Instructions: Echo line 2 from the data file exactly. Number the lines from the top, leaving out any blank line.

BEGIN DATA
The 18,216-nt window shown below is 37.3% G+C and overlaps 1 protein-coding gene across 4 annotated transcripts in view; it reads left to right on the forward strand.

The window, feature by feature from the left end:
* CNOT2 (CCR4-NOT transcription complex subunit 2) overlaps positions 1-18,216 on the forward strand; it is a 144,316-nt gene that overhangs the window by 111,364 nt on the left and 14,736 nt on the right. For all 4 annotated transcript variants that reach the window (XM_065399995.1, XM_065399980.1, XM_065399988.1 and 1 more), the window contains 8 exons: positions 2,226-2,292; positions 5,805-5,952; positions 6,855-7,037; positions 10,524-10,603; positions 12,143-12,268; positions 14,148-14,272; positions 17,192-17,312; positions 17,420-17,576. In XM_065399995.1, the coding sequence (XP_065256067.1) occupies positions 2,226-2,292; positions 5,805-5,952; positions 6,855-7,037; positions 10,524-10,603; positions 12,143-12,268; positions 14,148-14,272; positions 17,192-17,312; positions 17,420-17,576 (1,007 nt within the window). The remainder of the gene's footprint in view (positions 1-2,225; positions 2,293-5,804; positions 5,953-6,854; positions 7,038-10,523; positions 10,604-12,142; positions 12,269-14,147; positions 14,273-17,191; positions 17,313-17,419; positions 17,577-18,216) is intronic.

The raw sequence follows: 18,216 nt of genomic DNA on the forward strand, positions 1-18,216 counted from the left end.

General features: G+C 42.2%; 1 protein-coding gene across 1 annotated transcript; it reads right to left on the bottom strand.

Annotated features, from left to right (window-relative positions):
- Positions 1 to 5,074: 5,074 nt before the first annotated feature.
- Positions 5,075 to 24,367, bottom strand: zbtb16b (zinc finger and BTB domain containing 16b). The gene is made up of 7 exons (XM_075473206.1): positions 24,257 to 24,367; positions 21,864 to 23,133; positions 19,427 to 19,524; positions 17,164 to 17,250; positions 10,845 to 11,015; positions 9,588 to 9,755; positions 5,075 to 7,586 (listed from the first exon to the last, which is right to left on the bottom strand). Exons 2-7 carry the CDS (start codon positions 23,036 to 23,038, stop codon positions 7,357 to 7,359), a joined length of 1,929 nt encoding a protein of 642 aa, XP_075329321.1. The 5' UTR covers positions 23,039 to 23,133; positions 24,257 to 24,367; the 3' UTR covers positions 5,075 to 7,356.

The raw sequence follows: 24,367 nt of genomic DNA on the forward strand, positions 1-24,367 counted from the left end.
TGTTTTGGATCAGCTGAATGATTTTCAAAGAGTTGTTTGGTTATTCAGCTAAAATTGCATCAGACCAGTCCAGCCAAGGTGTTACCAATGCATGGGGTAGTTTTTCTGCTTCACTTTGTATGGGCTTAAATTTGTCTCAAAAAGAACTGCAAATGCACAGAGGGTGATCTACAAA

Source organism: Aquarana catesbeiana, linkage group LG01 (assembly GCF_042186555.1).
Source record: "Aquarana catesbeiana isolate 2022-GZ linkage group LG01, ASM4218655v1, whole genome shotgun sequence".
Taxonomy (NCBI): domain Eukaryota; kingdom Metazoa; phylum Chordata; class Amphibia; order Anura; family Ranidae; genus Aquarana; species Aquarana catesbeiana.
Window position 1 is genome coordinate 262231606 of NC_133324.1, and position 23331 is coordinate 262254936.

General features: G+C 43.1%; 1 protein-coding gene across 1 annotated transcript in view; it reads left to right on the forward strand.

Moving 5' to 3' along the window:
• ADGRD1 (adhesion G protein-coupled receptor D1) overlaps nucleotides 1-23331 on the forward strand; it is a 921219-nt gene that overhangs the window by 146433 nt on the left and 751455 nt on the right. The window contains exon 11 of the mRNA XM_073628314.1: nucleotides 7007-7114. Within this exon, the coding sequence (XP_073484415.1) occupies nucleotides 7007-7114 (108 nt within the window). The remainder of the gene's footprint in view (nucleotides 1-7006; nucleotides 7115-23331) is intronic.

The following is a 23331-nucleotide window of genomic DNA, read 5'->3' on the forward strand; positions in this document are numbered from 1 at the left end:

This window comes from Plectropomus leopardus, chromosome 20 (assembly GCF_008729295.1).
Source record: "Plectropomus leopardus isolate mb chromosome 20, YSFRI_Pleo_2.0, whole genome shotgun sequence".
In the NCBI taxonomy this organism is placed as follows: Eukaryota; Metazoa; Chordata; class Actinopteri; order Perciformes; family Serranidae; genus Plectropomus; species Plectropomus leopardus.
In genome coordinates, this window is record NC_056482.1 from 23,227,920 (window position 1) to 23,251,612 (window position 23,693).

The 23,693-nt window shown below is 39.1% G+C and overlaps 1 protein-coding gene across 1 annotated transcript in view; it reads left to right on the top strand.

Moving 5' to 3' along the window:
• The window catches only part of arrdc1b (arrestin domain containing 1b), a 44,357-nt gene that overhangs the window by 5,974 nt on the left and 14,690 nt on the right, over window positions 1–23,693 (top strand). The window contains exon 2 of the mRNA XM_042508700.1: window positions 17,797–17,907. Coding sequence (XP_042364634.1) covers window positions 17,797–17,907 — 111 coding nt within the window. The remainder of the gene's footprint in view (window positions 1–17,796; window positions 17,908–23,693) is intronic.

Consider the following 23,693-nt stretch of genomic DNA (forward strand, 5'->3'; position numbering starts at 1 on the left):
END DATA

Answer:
The window, feature by feature from the left end: